“We brought the civil case, and (Rajaratnam) had to pay $91 million in the end,” Callahan said. “The total amount of monetary sanctions for both the civil and criminal cases are more than $156.6 million.”
According to several publications, the name of the Goldman banker involved with the AMO deal is Michael Korenberg, a managing partner in the San Francisco office. According to the Wall Street Journal, he is the highest-ranking Goldman name to be mentioned in the case.
John Hueston is Korenberg’s personal lawyer from Irell and Manella LP in California. He said the allegations are baseless.
“There is no case against Michael Korenberg, and he has nothing to do with the case. It’s a red herring,” he said.
Hueston was a lead prosecutor for the Department of Justice in the Enron criminal trial, one of the biggest insider trading cases in history. He successfully won convictions against executives Ken Lay and Jeff Skilling.
According to a report by Reuters, Korenberg’s name first came up in the investigation during a hearing in the Gupta case. Hueston says he thinks the Gupta defense team was leaking the names of other bankers in order to pass blame away from Gupta.
Hueston declined to comment on the Galleon AMO transaction.
Days after the buyout, the original AMO shareholders sued the company over the merger.
A lawsuit was filed against the AMO board by shareholders on behalf of all others, claiming that Abbott had bought off all the shares of the company at a “discount,” and that investors were played.
“As far as I know, it’s not resolved … It isn’t dismissed and it’s not settled, so it’s still an ongoing case against the board,” said Trevor Allen, general manager of the Shareholders Foundation. “They said, ‘Look, this is an unfair price and you should have never accepted it,’ so they still have to resolve the case against the (AMO) board.”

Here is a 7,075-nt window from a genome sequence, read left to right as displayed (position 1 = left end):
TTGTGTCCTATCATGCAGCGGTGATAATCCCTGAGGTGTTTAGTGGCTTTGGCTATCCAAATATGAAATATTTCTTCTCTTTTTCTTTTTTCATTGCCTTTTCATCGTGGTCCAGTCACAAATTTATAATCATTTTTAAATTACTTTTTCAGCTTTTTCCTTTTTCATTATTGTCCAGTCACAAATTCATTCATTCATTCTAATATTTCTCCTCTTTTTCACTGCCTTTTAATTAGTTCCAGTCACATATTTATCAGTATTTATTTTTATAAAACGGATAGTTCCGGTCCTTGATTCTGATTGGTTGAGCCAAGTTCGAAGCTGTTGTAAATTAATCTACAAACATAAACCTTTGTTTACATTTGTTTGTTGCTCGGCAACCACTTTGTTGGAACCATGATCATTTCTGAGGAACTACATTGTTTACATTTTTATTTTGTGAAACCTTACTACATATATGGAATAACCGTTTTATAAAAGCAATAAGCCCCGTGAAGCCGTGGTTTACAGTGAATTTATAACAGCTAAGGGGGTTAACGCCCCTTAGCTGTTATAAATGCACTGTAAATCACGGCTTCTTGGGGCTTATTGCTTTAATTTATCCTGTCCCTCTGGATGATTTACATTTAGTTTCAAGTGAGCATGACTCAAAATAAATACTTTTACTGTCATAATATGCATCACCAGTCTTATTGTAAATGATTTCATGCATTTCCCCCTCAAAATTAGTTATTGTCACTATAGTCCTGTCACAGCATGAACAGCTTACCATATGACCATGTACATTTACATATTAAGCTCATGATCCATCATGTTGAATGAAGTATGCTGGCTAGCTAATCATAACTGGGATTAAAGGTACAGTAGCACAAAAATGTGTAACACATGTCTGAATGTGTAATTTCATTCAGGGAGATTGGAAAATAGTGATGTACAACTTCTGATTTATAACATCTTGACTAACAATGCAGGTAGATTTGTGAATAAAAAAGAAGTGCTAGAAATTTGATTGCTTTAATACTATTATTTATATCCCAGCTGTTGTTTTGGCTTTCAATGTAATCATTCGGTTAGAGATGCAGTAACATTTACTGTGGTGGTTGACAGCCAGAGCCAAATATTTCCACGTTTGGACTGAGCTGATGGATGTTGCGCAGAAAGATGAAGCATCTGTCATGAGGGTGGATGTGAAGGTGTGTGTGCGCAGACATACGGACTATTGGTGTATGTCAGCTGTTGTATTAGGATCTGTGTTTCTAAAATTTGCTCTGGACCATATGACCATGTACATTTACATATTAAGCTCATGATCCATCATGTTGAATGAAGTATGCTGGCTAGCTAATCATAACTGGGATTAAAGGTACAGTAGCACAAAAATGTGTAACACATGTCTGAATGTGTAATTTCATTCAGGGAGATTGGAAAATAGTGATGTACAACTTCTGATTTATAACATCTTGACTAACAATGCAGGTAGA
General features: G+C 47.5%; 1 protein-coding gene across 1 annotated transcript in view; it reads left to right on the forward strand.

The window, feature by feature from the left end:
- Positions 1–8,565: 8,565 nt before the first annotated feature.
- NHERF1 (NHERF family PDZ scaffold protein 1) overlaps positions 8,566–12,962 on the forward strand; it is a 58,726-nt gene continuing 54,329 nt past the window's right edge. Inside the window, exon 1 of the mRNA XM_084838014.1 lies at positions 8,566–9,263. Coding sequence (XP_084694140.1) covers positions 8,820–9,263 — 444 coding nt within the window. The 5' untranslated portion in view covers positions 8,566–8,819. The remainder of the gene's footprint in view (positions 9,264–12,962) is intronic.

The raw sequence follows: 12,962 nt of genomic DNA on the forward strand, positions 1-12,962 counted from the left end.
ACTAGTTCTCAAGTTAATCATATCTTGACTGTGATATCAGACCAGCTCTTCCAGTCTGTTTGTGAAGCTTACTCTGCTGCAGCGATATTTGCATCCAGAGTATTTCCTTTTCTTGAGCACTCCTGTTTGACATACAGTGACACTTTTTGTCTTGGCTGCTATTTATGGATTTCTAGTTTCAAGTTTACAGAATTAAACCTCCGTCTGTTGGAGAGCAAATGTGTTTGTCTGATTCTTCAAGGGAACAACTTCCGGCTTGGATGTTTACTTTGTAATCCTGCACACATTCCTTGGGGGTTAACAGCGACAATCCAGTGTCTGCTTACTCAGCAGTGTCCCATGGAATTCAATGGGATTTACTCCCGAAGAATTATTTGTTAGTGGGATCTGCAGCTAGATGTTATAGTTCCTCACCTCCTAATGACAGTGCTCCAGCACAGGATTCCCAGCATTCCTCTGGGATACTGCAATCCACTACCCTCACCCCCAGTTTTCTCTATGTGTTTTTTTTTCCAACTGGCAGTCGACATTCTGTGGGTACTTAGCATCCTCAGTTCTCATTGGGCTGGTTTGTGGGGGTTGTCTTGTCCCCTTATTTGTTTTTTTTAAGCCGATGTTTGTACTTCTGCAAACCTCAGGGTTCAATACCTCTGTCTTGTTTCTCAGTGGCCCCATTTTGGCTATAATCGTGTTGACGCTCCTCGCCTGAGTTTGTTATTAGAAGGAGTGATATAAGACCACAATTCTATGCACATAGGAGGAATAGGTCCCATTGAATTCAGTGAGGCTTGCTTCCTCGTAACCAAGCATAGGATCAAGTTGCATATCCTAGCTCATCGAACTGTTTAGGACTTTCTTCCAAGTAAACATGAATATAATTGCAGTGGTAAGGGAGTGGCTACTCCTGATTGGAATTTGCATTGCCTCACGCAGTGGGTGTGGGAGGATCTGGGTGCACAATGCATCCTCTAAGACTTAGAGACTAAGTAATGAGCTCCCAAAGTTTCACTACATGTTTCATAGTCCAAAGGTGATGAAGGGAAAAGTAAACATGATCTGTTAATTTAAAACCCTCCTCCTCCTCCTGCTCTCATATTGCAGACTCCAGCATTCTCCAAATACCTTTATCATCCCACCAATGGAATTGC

Allen said the case was filed in Orange County Superior Court.
O.C. Court filings show two open civil cases regarding stocks that were filed by two separate plaintiffs in January 2009 against Advanced Medical Optics. The court lists Abbott and Advanced Medical as defendants.
This is not the only large profile case involving Goldman Sachs executives. Jon Corzine, the former CEO of Goldman and former governor and senator of New Jersey, was called upon Congress to testify several months ago about the implosion of MF Global, a financial company he headed.
A few billion in customer funds simply went “missing” and the firm went bankrupt within a matter of days.
Corzine said at a hearing in December that he did not know where the money was.
Nomi Prins is a former managing director at Goldman Sachs. She is now authoring a book on the 1929 stock crash, and has been interviewed by PBS, Fox News and Democracy Now! about the 2008 financial crisis. She said in an email that she’s not fully aware of the current Galleon case, but that these things happen on Wall Street.
“It does not surprise me that these allegations have arisen. There’s such intense pressure in the banking world to both make money and ‘get ahead’ — individually and from a corporate standpoint — that people in positions of possessing pertinent information could succumb to the lure of providing it to their most important relationships,” she said.
“Goldman, meanwhile, has the highest ratio of notional derivatives to assets, by far, of any bank holding company. That kind of inherent systemic risk should not be tolerated in a sensible regulatory framework,” Prins added.
Lloyd Blankfein, CEO of Goldman, told a hearing in Washington regarding the 2008 financial crisis that the derivatives ended up working better than he expected.
Blankfein is expected to be a star witness in the Gupta trial next month.